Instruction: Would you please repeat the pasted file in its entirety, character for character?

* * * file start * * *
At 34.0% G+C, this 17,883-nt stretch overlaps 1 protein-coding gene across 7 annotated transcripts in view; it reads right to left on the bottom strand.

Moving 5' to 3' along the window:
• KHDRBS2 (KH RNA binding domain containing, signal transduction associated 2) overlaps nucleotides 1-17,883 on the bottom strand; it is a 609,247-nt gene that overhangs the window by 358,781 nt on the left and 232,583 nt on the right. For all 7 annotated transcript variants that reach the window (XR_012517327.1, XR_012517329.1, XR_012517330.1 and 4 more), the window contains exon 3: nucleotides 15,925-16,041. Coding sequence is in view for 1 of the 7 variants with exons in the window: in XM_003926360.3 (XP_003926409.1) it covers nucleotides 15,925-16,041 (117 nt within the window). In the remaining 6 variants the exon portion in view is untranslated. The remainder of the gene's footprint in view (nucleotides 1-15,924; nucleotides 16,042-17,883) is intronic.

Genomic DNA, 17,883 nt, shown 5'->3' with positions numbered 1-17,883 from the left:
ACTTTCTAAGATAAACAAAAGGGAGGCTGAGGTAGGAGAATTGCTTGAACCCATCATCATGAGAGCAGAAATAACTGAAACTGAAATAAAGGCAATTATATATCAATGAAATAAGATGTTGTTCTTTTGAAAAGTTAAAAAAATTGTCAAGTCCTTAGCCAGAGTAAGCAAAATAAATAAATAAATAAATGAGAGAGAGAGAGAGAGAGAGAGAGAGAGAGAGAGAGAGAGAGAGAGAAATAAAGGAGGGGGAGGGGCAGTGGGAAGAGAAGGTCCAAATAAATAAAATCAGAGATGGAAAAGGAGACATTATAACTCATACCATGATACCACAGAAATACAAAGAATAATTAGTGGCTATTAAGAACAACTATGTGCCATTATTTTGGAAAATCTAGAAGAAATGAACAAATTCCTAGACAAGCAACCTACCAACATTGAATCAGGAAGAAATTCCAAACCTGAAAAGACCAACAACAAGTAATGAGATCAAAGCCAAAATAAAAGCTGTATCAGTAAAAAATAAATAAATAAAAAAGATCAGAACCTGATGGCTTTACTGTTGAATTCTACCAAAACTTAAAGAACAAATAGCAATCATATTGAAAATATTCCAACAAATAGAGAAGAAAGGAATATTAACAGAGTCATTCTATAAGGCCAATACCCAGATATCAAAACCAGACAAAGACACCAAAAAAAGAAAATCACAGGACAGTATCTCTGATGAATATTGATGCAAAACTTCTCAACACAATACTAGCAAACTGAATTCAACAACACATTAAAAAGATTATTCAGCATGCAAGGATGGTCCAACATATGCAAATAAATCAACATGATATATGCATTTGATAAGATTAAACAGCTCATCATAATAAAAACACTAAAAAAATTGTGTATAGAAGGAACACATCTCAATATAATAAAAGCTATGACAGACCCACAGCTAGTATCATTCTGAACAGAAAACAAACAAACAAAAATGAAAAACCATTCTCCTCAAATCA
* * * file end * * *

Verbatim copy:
At 34.0% G+C, this 17,883-nt stretch overlaps 1 protein-coding gene across 7 annotated transcripts in view; it reads right to left on the bottom strand.

Moving 5' to 3' along the window:
• KHDRBS2 (KH RNA binding domain containing, signal transduction associated 2) overlaps nucleotides 1-17,883 on the bottom strand; it is a 609,247-nt gene that overhangs the window by 358,781 nt on the left and 232,583 nt on the right. For all 7 annotated transcript variants that reach the window (XR_012517327.1, XR_012517329.1, XR_012517330.1 and 4 more), the window contains exon 3: nucleotides 15,925-16,041. Coding sequence is in view for 1 of the 7 variants with exons in the window: in XM_003926360.3 (XP_003926409.1) it covers nucleotides 15,925-16,041 (117 nt within the window). In the remaining 6 variants the exon portion in view is untranslated. The remainder of the gene's footprint in view (nucleotides 1-15,924; nucleotides 16,042-17,883) is intronic.

Genomic DNA, 17,883 nt, shown 5'->3' with positions numbered 1-17,883 from the left:
ACTTTCTAAGATAAACAAAAGGGAGGCTGAGGTAGGAGAATTGCTTGAACCCATCATCATGAGAGCAGAAATAACTGAAACTGAAATAAAGGCAATTATATATCAATGAAATAAGATGTTGTTCTTTTGAAAAGTTAAAAAAATTGTCAAGTCCTTAGCCAGAGTAAGCAAAATAAATAAATAAATAAATGAGAGAGAGAGAGAGAGAGAGAGAGAGAGAGAGAGAGAGAGAGAGAGAAATAAAGGAGGGGGAGGGGCAGTGGGAAGAGAAGGTCCAAATAAATAAAATCAGAGATGGAAAAGGAGACATTATAACTCATACCATGATACCACAGAAATACAAAGAATAATTAGTGGCTATTAAGAACAACTATGTGCCATTATTTTGGAAAATCTAGAAGAAATGAACAAATTCCTAGACAAGCAACCTACCAACATTGAATCAGGAAGAAATTCCAAACCTGAAAAGACCAACAACAAGTAATGAGATCAAAGCCAAAATAAAAGCTGTATCAGTAAAAAATAAATAAATAAAAAAGATCAGAACCTGATGGCTTTACTGTTGAATTCTACCAAAACTTAAAGAACAAATAGCAATCATATTGAAAATATTCCAACAAATAGAGAAGAAAGGAATATTAACAGAGTCATTCTATAAGGCCAATACCCAGATATCAAAACCAGACAAAGACACCAAAAAAAGAAAATCACAGGACAGTATCTCTGATGAATATTGATGCAAAACTTCTCAACACAATACTAGCAAACTGAATTCAACAACACATTAAAAAGATTATTCAGCATGCAAGGATGGTCCAACATATGCAAATAAATCAACATGATATATGCATTTGATAAGATTAAACAGCTCATCATAATAAAAACACTAAAAAAATTGTGTATAGAAGGAACACATCTCAATATAATAAAAGCTATGACAGACCCACAGCTAGTATCATTCTGAACAGAAAACAAACAAACAAAAATGAAAAACCATTCTCCTCAAATCA